View Total Locked Value (TVL)
See how much cryptocurrency is locked in the protocol (or the total value of crypto assets deposited and locked). If the TVL adds up to billions of dollars and the protocol has been active for a long time, the security risk may be relatively low. But as always, be extra careful.
Keep up to date with the latest news
The crypto world is known to change overnight. Therefore, it is crucial to keep up with the latest developments including blockchain security events. Track what founders are doing and whether they are still actively contributing to the project. If the team has “run away”, you must re-strategize based on your findings.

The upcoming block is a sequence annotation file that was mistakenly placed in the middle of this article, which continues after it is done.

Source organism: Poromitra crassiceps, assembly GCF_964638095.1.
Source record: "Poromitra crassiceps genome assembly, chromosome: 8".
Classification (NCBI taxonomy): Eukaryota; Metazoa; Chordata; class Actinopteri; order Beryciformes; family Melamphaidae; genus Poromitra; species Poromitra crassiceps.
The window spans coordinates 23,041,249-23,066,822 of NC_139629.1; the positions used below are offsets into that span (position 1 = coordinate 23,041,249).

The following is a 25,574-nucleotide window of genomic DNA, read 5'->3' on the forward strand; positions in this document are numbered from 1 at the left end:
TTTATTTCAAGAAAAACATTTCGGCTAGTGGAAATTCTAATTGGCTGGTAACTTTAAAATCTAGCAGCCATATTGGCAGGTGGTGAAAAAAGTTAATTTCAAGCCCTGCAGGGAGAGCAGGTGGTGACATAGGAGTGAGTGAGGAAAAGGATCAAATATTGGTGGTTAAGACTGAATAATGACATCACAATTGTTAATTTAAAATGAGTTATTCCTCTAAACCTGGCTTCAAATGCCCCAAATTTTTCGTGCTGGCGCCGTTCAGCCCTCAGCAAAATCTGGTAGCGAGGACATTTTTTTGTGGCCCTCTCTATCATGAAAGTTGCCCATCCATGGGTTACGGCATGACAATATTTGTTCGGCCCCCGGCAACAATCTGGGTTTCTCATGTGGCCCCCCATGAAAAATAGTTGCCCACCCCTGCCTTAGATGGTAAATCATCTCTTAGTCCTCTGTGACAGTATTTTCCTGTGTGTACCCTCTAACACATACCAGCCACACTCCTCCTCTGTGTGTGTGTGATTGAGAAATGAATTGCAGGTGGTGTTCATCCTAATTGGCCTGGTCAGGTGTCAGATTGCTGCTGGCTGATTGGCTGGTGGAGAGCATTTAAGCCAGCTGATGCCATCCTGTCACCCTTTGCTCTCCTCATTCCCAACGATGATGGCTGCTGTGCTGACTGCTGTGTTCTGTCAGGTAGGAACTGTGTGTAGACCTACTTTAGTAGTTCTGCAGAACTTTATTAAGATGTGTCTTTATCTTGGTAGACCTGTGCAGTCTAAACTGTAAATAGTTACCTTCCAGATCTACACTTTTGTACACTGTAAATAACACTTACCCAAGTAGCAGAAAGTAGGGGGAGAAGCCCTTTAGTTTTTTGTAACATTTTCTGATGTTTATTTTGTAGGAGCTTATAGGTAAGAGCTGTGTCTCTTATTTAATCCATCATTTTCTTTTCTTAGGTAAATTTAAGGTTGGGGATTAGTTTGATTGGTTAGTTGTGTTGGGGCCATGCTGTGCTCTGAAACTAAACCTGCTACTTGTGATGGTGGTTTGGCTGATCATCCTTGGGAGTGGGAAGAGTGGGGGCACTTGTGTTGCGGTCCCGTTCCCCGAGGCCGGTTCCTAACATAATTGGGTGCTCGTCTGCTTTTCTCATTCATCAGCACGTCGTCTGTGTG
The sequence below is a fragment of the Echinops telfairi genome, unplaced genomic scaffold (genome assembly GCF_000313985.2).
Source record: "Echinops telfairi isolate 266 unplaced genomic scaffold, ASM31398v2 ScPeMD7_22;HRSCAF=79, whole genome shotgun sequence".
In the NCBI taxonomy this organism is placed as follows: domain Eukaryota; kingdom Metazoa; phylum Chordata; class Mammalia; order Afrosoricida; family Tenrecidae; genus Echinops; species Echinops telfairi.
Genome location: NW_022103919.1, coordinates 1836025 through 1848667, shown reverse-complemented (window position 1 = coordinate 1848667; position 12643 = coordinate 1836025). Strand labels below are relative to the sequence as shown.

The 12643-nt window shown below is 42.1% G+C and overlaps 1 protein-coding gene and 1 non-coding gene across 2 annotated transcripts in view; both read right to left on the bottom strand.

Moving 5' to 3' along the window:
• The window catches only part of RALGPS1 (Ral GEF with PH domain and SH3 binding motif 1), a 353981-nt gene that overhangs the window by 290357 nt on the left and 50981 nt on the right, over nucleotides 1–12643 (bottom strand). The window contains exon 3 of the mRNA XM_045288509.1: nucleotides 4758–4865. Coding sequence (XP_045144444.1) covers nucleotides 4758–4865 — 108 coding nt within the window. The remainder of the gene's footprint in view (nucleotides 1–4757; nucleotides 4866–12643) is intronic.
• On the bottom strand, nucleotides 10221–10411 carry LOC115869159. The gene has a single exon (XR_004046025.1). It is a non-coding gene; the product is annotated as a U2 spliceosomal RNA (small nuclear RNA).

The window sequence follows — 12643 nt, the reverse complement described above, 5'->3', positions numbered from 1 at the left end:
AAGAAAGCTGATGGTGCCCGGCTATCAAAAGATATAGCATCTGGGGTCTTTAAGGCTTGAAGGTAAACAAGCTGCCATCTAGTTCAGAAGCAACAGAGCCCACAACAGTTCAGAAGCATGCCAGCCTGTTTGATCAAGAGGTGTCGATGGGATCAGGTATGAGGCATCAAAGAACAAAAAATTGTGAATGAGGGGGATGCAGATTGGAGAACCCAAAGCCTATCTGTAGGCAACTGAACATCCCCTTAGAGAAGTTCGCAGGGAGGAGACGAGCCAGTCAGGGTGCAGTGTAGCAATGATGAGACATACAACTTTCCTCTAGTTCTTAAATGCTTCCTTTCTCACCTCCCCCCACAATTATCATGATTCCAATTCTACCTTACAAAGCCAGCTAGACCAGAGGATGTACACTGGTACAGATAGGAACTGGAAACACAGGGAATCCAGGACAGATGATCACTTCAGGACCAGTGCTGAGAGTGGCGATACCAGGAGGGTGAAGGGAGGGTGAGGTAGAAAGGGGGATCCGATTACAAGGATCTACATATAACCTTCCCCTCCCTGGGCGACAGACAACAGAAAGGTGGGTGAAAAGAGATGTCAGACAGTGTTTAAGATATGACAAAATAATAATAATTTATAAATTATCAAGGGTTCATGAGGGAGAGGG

Blockchain security is getting better every day, and DeFi is here to stay
The blockchain itself is highly secure, but vulnerabilities can arise in the interoperation between multiple blockchains. While cross-chain bridges certainly pose many security challenges, they are critical for interoperability, scalability, and enhanced user experience.
Since the DeFi space is still in its infancy, the entire ecosystem is getting better and better with every security incident. We can learn from every crypto hack to make the DeFi space more secure and private.
While security incidents have happened in the past and will certainly happen in the future, DeFi teams should all be proactive, always put smart contract security first and keep themselves out of the headlines. Only the continuous improvement of security can stabilize DeFi’s strong position in the industry.
Posted by:CoinYuppie，Reprinted with attribution to:https://coinyuppie.com/all-say-that-blockchain-is-safe-why-are-defi-hackers-so-rampant/